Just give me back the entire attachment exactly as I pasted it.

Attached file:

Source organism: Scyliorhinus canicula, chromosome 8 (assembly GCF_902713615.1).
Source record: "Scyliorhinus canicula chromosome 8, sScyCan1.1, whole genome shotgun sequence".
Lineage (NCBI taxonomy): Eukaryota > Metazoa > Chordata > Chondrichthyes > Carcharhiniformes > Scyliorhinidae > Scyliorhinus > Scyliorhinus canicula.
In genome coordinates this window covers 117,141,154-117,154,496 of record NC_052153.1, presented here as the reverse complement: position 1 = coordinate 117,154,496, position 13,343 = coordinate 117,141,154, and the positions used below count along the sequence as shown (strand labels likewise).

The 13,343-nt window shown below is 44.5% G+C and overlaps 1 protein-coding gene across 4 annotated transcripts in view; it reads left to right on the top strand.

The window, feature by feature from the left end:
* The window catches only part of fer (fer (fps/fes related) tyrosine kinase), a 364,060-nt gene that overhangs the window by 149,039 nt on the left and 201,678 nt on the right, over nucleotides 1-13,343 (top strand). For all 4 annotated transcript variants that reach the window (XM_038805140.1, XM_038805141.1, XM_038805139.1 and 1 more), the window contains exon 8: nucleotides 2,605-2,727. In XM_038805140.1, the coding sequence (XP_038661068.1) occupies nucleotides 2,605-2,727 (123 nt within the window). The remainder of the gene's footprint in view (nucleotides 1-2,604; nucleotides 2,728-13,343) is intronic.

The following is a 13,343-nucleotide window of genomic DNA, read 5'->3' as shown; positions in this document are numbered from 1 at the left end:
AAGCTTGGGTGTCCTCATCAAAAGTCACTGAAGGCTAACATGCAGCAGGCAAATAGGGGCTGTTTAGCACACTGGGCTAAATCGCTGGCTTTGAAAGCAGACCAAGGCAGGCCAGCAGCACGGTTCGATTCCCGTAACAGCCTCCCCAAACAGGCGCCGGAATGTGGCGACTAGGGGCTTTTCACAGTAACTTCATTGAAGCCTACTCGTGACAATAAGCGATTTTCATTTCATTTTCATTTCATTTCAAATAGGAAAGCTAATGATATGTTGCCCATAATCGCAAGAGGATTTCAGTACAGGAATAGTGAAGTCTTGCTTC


Source organism: Scyliorhinus canicula, chromosome 8 (assembly GCF_902713615.1).
Source record: "Scyliorhinus canicula chromosome 8, sScyCan1.1, whole genome shotgun sequence".
Lineage (NCBI taxonomy): Eukaryota > Metazoa > Chordata > Chondrichthyes > Carcharhiniformes > Scyliorhinidae > Scyliorhinus > Scyliorhinus canicula.
In genome coordinates this window covers 117,141,154-117,154,496 of record NC_052153.1, presented here as the reverse complement: position 1 = coordinate 117,154,496, position 13,343 = coordinate 117,141,154, and the positions used below count along the sequence as shown (strand labels likewise).

The 13,343-nt window shown below is 44.5% G+C and overlaps 1 protein-coding gene across 4 annotated transcripts in view; it reads left to right on the top strand.

The window, feature by feature from the left end:
* The window catches only part of fer (fer (fps/fes related) tyrosine kinase), a 364,060-nt gene that overhangs the window by 149,039 nt on the left and 201,678 nt on the right, over nucleotides 1-13,343 (top strand). For all 4 annotated transcript variants that reach the window (XM_038805140.1, XM_038805141.1, XM_038805139.1 and 1 more), the window contains exon 8: nucleotides 2,605-2,727. In XM_038805140.1, the coding sequence (XP_038661068.1) occupies nucleotides 2,605-2,727 (123 nt within the window). The remainder of the gene's footprint in view (nucleotides 1-2,604; nucleotides 2,728-13,343) is intronic.

The following is a 13,343-nucleotide window of genomic DNA, read 5'->3' as shown; positions in this document are numbered from 1 at the left end:
AAGCTTGGGTGTCCTCATCAAAAGTCACTGAAGGCTAACATGCAGCAGGCAAATAGGGGCTGTTTAGCACACTGGGCTAAATCGCTGGCTTTGAAAGCAGACCAAGGCAGGCCAGCAGCACGGTTCGATTCCCGTAACAGCCTCCCCAAACAGGCGCCGGAATGTGGCGACTAGGGGCTTTTCACAGTAACTTCATTGAAGCCTACTCGTGACAATAAGCGATTTTCATTTCATTTTCATTTCATTTCAAATAGGAAAGCTAATGATATGTTGCCCATAATCGCAAGAGGATTTCAGTACAGGAATAGTGAAGTCTTGCTTC